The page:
A Pontiff Keeps the Faith

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Though already well-known in Catholic theological circles, the 50-year-old Father Joseph Ratzinger was prepared to live out a life of relative obscurity in the quiet confines of German academia. Then one day in 1977, the professor-priest received a fateful visit from a Church official in his study at the University of Regensburg. "We chatted about some insignificant matters," Ratzinger recalled in his memoirs "Milestones, 1927-1977" "and then finally he pressed a letter into my hand, telling me to read it and think it over at home."

That letter contained the Bavarian nativeŽs appointment to become his home region's Archbishop in Munich. It was a choice (by Pope Paul VI) that not only altered Ratzinger's career path, but the course of Catholic Church history. After five years as Munich Arcbishop, Ratzinger was eventually called to Rome by Pope John Paul II to become the VaticanŽs chief of doctrine and discipline and two decades later Pope Benedict XVI.

Upon that sudden first entry into upper Church leadership, Ratzinger later recalled the sunny summer day and marveled at the reaction from the people at his inaugural mass in Munich. "The encounter with so many people who were welcoming this unknown person with a heartfelt warmth and joy that could not possibly have had to do with me personally but that once again showed me what a sacrament was," he wrote in Milestones.

On Saturday, he was back in Munich, where the sun was still shining. This time, of course, the warm welcome was not for some "unknown", but for the hometown priest-made-pope. Still, with surveys showing faith on the wane on the native soil of the Holy Father, the Pope was doing his best to keep positive as he spoke with reporters just before takeoff on a jet at Rome's Ciampino airport.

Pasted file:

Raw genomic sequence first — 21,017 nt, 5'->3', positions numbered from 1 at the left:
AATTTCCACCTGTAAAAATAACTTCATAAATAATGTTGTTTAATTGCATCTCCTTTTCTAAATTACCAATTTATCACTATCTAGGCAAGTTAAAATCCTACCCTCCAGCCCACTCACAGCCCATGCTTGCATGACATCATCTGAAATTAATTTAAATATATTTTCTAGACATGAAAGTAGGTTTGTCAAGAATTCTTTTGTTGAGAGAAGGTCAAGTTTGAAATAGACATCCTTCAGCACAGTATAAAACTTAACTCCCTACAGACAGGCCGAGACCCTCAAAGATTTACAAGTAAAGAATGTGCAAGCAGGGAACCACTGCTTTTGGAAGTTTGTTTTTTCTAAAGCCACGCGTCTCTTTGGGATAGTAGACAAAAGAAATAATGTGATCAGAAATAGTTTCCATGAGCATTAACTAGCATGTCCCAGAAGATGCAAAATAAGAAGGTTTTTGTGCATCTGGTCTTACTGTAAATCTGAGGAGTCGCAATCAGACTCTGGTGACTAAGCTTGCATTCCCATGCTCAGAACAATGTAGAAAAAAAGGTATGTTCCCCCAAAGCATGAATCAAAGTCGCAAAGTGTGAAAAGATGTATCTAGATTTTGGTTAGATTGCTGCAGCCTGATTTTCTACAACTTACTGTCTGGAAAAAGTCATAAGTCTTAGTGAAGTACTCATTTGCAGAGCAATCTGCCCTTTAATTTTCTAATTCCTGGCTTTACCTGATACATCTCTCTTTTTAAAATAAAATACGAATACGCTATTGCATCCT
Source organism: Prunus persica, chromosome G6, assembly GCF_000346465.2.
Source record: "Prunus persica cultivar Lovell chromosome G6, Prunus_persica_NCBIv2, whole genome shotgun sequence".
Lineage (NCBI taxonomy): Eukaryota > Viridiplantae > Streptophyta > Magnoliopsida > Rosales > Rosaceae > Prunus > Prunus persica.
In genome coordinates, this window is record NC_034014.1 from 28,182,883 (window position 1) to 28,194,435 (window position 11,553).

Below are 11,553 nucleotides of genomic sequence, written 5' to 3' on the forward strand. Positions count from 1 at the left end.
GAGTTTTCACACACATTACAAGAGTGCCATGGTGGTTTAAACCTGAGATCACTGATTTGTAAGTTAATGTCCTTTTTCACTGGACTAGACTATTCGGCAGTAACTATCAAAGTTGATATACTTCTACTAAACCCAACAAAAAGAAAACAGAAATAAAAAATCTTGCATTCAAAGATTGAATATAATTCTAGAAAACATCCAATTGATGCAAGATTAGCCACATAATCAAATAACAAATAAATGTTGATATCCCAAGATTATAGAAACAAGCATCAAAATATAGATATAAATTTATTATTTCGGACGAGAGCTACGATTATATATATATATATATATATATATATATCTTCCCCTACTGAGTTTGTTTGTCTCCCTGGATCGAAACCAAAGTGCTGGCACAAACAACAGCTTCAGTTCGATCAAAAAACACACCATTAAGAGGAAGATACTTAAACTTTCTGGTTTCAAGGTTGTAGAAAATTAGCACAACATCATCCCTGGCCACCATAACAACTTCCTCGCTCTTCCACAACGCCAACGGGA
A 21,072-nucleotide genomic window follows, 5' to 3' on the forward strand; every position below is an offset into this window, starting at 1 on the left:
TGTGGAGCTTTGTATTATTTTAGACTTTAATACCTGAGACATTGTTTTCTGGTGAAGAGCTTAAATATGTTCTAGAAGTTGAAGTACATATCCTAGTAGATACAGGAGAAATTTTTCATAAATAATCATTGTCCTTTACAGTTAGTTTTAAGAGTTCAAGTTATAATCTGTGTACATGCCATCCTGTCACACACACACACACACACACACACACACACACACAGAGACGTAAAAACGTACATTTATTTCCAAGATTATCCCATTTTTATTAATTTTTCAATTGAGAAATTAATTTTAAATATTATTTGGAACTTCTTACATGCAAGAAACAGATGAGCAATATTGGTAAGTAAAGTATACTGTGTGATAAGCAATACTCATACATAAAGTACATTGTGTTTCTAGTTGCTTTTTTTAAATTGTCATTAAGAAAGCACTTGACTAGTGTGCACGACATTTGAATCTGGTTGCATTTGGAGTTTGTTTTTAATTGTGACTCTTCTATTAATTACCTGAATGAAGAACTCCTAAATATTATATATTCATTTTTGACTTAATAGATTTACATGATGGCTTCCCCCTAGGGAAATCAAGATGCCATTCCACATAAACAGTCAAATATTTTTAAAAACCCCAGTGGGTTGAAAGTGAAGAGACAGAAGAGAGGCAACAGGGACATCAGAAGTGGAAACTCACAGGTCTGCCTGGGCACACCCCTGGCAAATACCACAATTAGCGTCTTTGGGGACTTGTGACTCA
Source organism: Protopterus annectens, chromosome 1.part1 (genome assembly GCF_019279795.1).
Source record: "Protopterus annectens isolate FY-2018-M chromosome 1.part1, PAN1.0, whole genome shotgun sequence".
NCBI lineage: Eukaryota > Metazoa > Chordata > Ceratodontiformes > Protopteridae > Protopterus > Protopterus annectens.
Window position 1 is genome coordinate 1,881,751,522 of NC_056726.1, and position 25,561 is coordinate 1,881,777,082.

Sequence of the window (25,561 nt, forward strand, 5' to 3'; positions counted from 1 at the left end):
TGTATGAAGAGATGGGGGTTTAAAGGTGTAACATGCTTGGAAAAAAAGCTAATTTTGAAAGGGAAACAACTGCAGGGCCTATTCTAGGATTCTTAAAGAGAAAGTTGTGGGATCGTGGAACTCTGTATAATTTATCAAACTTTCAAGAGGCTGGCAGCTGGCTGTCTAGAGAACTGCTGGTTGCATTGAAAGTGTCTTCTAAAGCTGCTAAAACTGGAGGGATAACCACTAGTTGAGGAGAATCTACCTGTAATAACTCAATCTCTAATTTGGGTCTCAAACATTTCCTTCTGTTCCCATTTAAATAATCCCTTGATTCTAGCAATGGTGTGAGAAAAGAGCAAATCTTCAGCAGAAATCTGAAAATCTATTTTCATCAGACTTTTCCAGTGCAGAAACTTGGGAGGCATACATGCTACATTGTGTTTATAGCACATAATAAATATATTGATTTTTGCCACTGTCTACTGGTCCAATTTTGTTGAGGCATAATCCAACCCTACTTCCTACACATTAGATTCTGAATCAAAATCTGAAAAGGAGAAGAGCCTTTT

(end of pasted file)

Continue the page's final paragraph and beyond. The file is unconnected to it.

"It is not true that German Catholicism is as tired as some people think," he said. The 79-year-old pontiff also made an explicit reference to his age, when asked why he was remaining in the southern region of Bavaria (where he will visit his birthplace in Marktl am Inn), foregoing visits to Berlin and other German cities. "I'm an old man," he said, "and I don't know how many more years the Lord will give me."

Seventeen months—and four foreign voyages—into his reign, the pontiff is methodically mapping out what will almost certainly be a shorter papacy than the 26-year reign of Pope John Paul II. He confirmed to reporters on the plane that he plans to take momentous trips to Turkey and Brazil. Back at headquarters, he also seems intent on moving forward with a reform of the Roman Curia hiearchy (see TIME.com on Monday). And while one does get the sense that the Holy Father is pacing himself (he has spent extended periods the last two summers at the relatively calm confines of Castel Gandolfo south of Rome) there is also appears to be a growing awareness from this shy former professor that his personal touch is necessarily a big part of being Pope.

He was showing bursts of authentic emotion Saturday as he waved to the faithful whoŽd turned out, and proudly sang parts of the Bavarian regional anthem. "Inside of me, so many memories of my years in Munich and Regensburg are coming back, memories of people and events that left deep traces in me," he said.

Back in Rome, one way Benedict has found to play to the crowds is by sporting rarely seen papal headwear. In the winter, he has twice donned a fun Santa-like red fur cap, while last week he dusted off a sombrero style red cowboy hat that John Paul had once worn in Mexico. No doubt, Germans are hoping that over the next few days, someone will convince Benedict to put on a traditional Bavarian feathered green Alpine hat. Then, faithful and non-faithful alike, Catholics and Lutherans, will no doubt go wild for the Bavarian Pope.